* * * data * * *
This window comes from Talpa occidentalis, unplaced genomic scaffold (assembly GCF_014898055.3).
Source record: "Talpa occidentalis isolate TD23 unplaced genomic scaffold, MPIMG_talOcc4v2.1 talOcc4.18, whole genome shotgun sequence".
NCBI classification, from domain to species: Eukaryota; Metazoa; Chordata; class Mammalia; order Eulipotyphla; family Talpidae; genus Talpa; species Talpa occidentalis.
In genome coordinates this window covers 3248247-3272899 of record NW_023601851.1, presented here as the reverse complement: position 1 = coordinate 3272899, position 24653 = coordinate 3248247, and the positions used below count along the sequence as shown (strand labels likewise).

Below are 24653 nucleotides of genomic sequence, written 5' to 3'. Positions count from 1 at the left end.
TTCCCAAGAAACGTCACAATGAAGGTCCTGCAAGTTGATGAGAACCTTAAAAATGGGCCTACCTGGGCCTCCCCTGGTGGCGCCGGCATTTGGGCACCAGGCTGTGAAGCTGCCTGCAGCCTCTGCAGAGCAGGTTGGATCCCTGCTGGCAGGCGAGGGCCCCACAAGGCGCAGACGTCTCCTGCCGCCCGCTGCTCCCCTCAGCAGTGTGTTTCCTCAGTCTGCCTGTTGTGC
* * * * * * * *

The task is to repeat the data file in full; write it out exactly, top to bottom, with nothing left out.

This window comes from Talpa occidentalis, unplaced genomic scaffold (assembly GCF_014898055.3).
Source record: "Talpa occidentalis isolate TD23 unplaced genomic scaffold, MPIMG_talOcc4v2.1 talOcc4.18, whole genome shotgun sequence".
NCBI classification, from domain to species: Eukaryota; Metazoa; Chordata; class Mammalia; order Eulipotyphla; family Talpidae; genus Talpa; species Talpa occidentalis.
In genome coordinates this window covers 3248247-3272899 of record NW_023601851.1, presented here as the reverse complement: position 1 = coordinate 3272899, position 24653 = coordinate 3248247, and the positions used below count along the sequence as shown (strand labels likewise).

Below are 24653 nucleotides of genomic sequence, written 5' to 3'. Positions count from 1 at the left end.
TTCCCAAGAAACGTCACAATGAAGGTCCTGCAAGTTGATGAGAACCTTAAAAATGGGCCTACCTGGGCCTCCCCTGGTGGCGCCGGCATTTGGGCACCAGGCTGTGAAGCTGCCTGCAGCCTCTGCAGAGCAGGTTGGATCCCTGCTGGCAGGCGAGGGCCCCACAAGGCGCAGACGTCTCCTGCCGCCCGCTGCTCCCCTCAGCAGTGTGTTTCCTCAGTCTGCCTGTTGTGC